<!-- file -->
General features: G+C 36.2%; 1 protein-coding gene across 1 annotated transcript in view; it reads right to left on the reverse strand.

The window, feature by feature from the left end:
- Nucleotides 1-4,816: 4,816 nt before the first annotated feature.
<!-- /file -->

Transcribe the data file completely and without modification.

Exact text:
General features: G+C 36.2%; 1 protein-coding gene across 1 annotated transcript in view; it reads right to left on the reverse strand.

The window, feature by feature from the left end:
- Nucleotides 1-4,816: 4,816 nt before the first annotated feature.